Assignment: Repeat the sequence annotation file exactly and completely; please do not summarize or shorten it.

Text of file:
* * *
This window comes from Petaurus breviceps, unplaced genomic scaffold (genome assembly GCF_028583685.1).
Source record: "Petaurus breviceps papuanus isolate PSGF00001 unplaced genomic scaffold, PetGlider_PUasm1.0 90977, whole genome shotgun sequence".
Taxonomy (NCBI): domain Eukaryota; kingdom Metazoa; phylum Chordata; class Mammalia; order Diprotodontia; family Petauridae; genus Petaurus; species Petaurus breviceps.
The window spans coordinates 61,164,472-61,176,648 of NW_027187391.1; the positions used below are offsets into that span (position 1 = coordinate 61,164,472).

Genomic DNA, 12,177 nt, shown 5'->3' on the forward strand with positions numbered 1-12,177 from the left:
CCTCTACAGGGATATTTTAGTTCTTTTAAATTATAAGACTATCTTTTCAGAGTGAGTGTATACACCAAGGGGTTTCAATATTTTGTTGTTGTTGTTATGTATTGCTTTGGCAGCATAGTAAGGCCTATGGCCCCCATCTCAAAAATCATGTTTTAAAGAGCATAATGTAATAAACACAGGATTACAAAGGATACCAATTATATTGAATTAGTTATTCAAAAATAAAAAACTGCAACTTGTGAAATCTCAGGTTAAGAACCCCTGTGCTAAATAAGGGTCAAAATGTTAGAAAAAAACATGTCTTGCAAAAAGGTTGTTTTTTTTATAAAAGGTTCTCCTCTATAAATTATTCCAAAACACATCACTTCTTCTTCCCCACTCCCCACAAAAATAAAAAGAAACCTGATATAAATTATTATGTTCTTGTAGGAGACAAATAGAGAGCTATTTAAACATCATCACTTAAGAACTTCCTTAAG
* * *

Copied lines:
This window comes from Petaurus breviceps, unplaced genomic scaffold (genome assembly GCF_028583685.1).
Source record: "Petaurus breviceps papuanus isolate PSGF00001 unplaced genomic scaffold, PetGlider_PUasm1.0 90977, whole genome shotgun sequence".
Taxonomy (NCBI): domain Eukaryota; kingdom Metazoa; phylum Chordata; class Mammalia; order Diprotodontia; family Petauridae; genus Petaurus; species Petaurus breviceps.
The window spans coordinates 61,164,472-61,176,648 of NW_027187391.1; the positions used below are offsets into that span (position 1 = coordinate 61,164,472).

Genomic DNA, 12,177 nt, shown 5'->3' on the forward strand with positions numbered 1-12,177 from the left:
CCTCTACAGGGATATTTTAGTTCTTTTAAATTATAAGACTATCTTTTCAGAGTGAGTGTATACACCAAGGGGTTTCAATATTTTGTTGTTGTTGTTATGTATTGCTTTGGCAGCATAGTAAGGCCTATGGCCCCCATCTCAAAAATCATGTTTTAAAGAGCATAATGTAATAAACACAGGATTACAAAGGATACCAATTATATTGAATTAGTTATTCAAAAATAAAAAACTGCAACTTGTGAAATCTCAGGTTAAGAACCCCTGTGCTAAATAAGGGTCAAAATGTTAGAAAAAAACATGTCTTGCAAAAAGGTTGTTTTTTTTATAAAAGGTTCTCCTCTATAAATTATTCCAAAACACATCACTTCTTCTTCCCCACTCCCCACAAAAATAAAAAGAAACCTGATATAAATTATTATGTTCTTGTAGGAGACAAATAGAGAGCTATTTAAACATCATCACTTAAGAACTTCCTTAAG